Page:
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Rand Paul Suggests Talking to Russia About the Size of NATO

Comments follow travels to Russia and golf with Trump

Sen. Rand Paul of Kentucky suggested the possibility of easing some sanctions on Russia. (Bill Clark/CQ Roll Call file photo)
Sen. Rand Paul of Kentucky suggested the possibility of easing some sanctions on Russia. (Bill Clark/CQ Roll Call file photo)

Sen. Rand Paul floated the possibility of a dialogue with Russia about keeping NATO from further expanding its umbrella into Eastern Europe.

The Kentucky Republican, who recently returned from a trip to Russia for meetings with Russian lawmakers, suggested that the country’s leaders may have fears of NATO seeking to go as far as expanding into Georgia and Ukraine.

“Sanctions are sort of the stick, and the question is what is the carrot. I would say that one of the carrots might be considering whether or not we continue to insist that Ukraine and Georgia be in NATO,” Paul said. “I think that if you really wanted to influence Russia’s behavior and you were talking in a one-to-one basis with Russia and you were to have some sort of agreement, I think an agreement not to have Ukraine and Georgia in NATO might lead to less conflict in both Ukraine and Georgia.”

Paul was speaking at a Foreign Relations Committee hearing on U.S.-Russian relations featuring testimony from both the State Department and the Department of the Treasury.

Paul’s questions and commentary were much different from Senate colleagues on both sides of the aisle who took a harder line toward President Vladimir Putin. But Paul asked whether the existing U.S. sanctions regime is working and what an alternative might look like.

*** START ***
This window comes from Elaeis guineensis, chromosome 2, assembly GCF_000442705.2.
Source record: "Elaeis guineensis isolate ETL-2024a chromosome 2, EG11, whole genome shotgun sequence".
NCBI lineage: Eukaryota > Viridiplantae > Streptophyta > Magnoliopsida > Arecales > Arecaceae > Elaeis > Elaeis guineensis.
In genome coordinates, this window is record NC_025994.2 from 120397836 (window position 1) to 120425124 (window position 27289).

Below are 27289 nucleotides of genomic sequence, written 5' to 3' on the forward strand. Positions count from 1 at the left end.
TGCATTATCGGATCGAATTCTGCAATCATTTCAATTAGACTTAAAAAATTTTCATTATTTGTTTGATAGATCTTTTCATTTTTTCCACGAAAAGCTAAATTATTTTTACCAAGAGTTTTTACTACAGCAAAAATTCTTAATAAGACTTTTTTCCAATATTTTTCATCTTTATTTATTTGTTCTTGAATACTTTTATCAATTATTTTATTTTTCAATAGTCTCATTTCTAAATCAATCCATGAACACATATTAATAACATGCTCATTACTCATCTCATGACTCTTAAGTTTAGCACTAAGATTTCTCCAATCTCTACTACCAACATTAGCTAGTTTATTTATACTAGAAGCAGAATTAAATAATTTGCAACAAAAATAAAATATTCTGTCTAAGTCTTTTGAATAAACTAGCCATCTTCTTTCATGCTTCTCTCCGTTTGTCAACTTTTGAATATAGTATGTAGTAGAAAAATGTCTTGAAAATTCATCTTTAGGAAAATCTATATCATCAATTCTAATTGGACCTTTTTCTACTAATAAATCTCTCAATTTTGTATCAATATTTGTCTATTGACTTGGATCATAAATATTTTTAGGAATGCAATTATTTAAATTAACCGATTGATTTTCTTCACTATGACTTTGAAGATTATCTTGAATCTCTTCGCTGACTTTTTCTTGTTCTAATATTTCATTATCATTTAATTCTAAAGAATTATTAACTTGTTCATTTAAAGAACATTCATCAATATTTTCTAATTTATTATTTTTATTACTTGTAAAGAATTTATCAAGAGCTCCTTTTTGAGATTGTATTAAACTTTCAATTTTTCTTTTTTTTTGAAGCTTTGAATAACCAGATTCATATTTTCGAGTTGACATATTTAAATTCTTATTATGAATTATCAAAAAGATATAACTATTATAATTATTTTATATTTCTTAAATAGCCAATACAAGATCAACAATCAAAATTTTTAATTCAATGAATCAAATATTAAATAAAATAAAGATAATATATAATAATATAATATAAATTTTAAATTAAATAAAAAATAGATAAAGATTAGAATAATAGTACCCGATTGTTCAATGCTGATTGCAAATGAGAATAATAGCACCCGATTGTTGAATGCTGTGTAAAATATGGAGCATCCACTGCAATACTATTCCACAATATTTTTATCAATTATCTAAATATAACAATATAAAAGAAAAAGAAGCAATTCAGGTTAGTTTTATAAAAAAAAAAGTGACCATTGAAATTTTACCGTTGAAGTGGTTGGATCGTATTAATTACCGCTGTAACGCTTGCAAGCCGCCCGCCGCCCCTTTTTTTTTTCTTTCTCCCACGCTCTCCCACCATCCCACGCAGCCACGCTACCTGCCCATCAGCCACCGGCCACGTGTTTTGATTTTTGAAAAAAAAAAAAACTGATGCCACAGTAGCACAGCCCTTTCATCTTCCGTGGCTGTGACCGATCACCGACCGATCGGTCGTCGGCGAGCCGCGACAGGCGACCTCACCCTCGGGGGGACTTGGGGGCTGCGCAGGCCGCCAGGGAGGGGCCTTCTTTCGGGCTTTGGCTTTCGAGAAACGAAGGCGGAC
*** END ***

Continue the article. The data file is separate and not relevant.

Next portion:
“A really important question that we have to ask is: do sanctions change behavior? And so, without the answer to that, I think we can’t really decide whether we want more sanctions,” Paul said. “I think one possibility is that they don’t work, and if they don’t work, what is the result of sanctions?”

The Kentucky Republican suggested the Putin government could become more closely aligned with China as a result of economic pressure by the United States.

“I think there are arguments to be made that perhaps more sanctions aren’t the way to go,” Paul said.

Paul has said previously that he would be bringing up with President Donald Trump the possibility of easing sanctions to allow members of the Russian parliament to come to Washington, D.C., as part of exchanges.

Trump played golf with Paul over the weekend at the president’s country club in Bedminster, New Jersey.

He made a similar statement during his remarks at the Foreign Relations panel on Tuesday morning. The hearing came following revelations by Microsoft about recent Russian-backed hacking efforts.

“Whether or not there’s any element of the sanctions where we would be willing to negotiate lessening of sanctions in exchange for maybe a smaller change of behavior. If we wait for Russia to leave Crimea to lift any sanctions, we may well be waiting ’til the end of time,” Paul said.

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